So this happened a few years ago in a college town in California. A police officer came to the door of the house I was living in, and told us that someone had stolen a large theta from the front of a frat house, and that someone walking down our street at around 6:00am had seen the letter on the lawn in our front yard. Given that it was stolen property the police officer told us that he could get a search warrant for our house, and if we didn't let him in he would block our cars in with his car and wait for the search warrant. We had nothing to do with the stealing of the letter and woke up long after it was gone. We assumed someone had drunkenly stolen it and dropped it on our front lawn. One of my roommates ended up getting scared and letting the officer in so the point was moot, but I did not think the officer was being truthful in saying he could obtain a search warrant. The stolen property had been seen on our lawn, but there was no way anyone could prove (because it was false) that we had anything to do with stealing the letter, or that the letter was even still around.

2 Answers 2


Keep in mind that a warrant doesn't require proof that you stole the property or have the property. Instead, the warrant is just authorization to look for that proof.

The standard for securing a warrant is probable cause, which is a much lower bar to clear than people seem to think. It just requires that given everything the officer knows, there's a "substantial probability" that a piece of evidence will be in a given place at a given time.

If the officer swore to a judge that a reliable source had told him that the letter was stolen, then seen in your front yard, and not seen since, I wouldn't be at all surprised if the judge gave him a search warrant.

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    it just seems like quite a stretch to me considering it was just as likely that anyone else in the city could have dropped the letter there. there was no fence in front of our lawn or anything.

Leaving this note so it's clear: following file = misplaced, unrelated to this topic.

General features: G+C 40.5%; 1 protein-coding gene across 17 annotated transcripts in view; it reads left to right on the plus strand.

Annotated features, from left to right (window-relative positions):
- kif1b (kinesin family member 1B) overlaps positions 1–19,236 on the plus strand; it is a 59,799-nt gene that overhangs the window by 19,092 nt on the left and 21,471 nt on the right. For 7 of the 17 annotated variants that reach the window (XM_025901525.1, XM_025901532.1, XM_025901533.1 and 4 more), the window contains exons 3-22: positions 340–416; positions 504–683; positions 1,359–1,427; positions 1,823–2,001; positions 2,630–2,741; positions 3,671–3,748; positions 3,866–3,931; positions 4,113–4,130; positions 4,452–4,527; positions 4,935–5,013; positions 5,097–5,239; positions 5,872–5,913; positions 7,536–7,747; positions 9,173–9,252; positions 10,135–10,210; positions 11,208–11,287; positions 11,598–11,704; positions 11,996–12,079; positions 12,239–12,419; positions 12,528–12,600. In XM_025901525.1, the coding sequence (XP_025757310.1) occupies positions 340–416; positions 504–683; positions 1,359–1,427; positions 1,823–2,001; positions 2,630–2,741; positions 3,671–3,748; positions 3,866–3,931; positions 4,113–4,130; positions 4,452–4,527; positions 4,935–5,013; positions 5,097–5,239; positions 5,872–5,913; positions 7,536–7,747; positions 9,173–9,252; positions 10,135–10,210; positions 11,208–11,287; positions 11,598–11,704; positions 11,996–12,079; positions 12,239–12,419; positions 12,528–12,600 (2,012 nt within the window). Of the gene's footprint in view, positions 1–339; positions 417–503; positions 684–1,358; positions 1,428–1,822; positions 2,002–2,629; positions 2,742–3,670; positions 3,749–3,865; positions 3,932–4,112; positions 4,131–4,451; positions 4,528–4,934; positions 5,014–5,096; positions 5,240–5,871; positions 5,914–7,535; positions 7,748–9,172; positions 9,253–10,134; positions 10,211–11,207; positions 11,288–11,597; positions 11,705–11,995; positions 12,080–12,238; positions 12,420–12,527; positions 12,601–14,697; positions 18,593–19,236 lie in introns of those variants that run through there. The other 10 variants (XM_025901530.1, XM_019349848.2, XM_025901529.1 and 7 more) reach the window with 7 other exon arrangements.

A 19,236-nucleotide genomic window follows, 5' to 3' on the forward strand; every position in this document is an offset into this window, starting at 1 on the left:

– Sdarb
    Commented Jul 10, 2018 at 20:54
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    If it were up to me, probable cause would be defined a bit more narrowly. Under current law, though, I don't think many criminal lawyers would find this warrant remarkable.
    – bdb484
    Commented Jul 10, 2018 at 22:45
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    @bigsandwich: A warrant doesn't need to imply that you have done anything wrong. It implies, in this case, that there exists evidence of a crime (in this case the stolen property) on/in your property.
    – sharur
    Commented Jul 10, 2018 at 23:10
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    I would be surprised if a judge wouldn't give him a search warrant on these facts. This is a very solid probable cause case.
    – ohwilleke
    Commented Jul 10, 2018 at 23:21

The search warrant is there to get evidence against whoever committed a crime, not (necessarily) against you. If a bankrobber flees and throws his gun over your garden fence, then the police should be allowed to get the evidence against the bank robber from your garden, even though it is extremely unlikely that you committed any crime.

On the other hand, what if they search without a warrant: The police would be violating your rights. Any evidence against you that they find wouldn't be admissable in court. However, since you were not the thief, or the bankrobber, they wouldn't have violated the rights of the thief or the bankrobber, so evidence against them would be admissable (assuming the guilty party wasn't you, or living with you, or your guest).

PS. I remember hearing of cases where a murder was committed, years later the police figured out the victim might have been buried in some person's garden, and the police easily got a search warrant to dig up the garden of a new home owner who was 99.9999% not guilty of any crime. Because there was a very good chance of finding criminal evidence against the previous home owner. I'd be curious if the police has to pay for damage to your garden, or your home owner's insurance would have to pay, or if this is just tough luck.

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